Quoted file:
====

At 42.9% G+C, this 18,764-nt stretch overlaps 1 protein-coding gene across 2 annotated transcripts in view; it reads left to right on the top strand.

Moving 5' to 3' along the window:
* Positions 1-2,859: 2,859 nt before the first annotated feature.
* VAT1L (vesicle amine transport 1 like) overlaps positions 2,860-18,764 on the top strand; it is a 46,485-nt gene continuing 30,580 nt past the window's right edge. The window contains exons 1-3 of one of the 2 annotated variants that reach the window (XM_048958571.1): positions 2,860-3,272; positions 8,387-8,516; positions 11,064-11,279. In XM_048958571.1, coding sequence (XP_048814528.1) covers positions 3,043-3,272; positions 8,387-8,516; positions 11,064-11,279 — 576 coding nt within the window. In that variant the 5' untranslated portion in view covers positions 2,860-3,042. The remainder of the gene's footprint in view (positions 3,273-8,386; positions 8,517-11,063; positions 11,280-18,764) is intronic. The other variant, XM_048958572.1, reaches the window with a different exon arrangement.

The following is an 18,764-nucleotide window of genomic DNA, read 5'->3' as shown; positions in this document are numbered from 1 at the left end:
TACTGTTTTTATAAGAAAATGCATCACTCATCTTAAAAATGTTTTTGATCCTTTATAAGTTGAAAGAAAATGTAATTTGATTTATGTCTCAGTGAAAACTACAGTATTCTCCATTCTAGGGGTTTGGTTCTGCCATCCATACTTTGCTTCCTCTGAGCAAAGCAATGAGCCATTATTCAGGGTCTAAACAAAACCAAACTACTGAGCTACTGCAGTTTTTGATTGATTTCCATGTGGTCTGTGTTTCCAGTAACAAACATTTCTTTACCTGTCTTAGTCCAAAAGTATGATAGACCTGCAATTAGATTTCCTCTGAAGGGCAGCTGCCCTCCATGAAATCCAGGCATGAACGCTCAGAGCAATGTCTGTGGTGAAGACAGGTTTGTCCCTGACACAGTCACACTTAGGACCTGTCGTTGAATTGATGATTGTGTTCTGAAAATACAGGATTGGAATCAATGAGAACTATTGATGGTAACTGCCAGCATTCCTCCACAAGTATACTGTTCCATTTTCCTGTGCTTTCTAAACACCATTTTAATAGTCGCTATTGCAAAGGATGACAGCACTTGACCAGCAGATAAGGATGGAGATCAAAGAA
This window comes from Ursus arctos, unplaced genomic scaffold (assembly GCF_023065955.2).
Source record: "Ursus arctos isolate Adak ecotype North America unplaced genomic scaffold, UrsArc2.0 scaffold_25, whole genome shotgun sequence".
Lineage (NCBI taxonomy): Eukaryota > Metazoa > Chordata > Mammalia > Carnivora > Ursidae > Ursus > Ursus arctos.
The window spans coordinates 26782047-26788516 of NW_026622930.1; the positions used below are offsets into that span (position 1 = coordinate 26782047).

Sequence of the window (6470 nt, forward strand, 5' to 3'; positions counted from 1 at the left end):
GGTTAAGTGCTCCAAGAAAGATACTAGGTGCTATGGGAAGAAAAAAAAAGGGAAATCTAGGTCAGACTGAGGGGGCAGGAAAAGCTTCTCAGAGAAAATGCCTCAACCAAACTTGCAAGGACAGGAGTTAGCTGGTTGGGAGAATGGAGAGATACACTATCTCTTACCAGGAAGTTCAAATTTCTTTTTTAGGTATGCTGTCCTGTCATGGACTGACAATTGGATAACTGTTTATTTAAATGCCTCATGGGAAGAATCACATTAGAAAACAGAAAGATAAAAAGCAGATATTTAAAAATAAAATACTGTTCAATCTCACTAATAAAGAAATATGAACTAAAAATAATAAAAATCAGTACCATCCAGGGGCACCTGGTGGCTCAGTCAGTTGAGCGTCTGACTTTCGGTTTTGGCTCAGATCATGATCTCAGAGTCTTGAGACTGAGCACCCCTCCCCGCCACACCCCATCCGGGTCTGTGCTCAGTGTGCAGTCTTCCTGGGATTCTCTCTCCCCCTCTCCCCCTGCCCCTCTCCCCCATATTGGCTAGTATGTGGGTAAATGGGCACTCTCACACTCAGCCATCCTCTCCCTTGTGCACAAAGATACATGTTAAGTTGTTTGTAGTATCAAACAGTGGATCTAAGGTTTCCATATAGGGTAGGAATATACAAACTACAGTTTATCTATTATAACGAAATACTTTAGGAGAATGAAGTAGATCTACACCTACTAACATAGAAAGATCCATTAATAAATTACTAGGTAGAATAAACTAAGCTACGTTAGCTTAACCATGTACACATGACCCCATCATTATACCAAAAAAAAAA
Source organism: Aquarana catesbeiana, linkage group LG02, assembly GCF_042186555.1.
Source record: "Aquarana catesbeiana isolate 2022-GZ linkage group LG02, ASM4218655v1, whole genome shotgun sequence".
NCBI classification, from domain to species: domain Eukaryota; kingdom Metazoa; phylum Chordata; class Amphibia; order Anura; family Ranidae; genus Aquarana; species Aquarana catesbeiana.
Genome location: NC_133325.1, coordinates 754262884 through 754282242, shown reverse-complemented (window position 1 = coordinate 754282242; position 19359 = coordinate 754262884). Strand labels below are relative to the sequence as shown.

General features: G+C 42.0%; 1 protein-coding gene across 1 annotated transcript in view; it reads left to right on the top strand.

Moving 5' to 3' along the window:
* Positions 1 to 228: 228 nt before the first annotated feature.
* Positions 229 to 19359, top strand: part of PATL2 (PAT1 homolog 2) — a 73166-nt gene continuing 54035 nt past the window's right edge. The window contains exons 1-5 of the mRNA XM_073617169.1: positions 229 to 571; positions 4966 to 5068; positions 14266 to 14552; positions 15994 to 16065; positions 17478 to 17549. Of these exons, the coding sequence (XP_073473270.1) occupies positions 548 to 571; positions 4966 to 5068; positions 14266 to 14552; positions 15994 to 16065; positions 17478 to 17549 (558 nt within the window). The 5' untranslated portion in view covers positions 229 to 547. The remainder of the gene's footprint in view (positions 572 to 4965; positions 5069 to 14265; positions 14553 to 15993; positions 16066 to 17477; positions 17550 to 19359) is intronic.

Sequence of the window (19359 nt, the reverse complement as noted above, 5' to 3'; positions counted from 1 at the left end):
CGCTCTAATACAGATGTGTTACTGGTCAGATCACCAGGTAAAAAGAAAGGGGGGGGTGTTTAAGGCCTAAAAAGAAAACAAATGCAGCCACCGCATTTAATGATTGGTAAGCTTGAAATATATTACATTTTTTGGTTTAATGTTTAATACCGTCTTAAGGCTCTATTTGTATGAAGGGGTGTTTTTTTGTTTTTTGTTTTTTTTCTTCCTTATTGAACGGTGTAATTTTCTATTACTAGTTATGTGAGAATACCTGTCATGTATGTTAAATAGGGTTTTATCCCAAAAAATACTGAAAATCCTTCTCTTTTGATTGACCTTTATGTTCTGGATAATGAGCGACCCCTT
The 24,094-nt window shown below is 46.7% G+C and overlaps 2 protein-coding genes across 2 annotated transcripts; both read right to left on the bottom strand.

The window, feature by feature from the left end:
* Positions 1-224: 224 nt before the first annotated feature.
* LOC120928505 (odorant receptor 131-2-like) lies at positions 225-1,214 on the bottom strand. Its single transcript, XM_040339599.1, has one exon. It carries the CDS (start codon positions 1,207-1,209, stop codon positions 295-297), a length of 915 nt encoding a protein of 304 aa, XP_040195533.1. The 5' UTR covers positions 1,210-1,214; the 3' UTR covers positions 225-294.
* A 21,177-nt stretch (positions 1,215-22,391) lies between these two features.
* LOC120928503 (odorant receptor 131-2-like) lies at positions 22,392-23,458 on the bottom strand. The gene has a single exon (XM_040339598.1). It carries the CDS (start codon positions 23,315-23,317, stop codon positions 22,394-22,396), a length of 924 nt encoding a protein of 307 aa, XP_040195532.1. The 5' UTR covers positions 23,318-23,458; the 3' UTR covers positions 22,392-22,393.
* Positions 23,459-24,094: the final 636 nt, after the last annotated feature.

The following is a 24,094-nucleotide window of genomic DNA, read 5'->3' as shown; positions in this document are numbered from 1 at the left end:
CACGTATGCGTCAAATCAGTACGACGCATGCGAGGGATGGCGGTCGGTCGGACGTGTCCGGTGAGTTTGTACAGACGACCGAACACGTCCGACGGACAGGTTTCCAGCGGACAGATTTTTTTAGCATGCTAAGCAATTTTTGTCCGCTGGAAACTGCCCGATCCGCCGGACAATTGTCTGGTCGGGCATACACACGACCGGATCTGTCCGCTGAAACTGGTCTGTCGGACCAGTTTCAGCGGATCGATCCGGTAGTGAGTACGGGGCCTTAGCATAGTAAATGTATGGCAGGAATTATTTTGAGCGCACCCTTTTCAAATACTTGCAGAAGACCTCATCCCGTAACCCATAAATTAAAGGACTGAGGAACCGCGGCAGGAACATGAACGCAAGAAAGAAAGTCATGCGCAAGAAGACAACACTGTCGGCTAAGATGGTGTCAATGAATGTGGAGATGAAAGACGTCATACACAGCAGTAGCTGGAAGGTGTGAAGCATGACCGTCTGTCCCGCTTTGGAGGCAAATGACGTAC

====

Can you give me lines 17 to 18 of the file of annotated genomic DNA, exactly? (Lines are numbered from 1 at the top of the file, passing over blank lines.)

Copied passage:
General features: G+C 42.0%; 1 protein-coding gene across 1 annotated transcript in view; it reads left to right on the top strand.

Moving 5' to 3' along the window: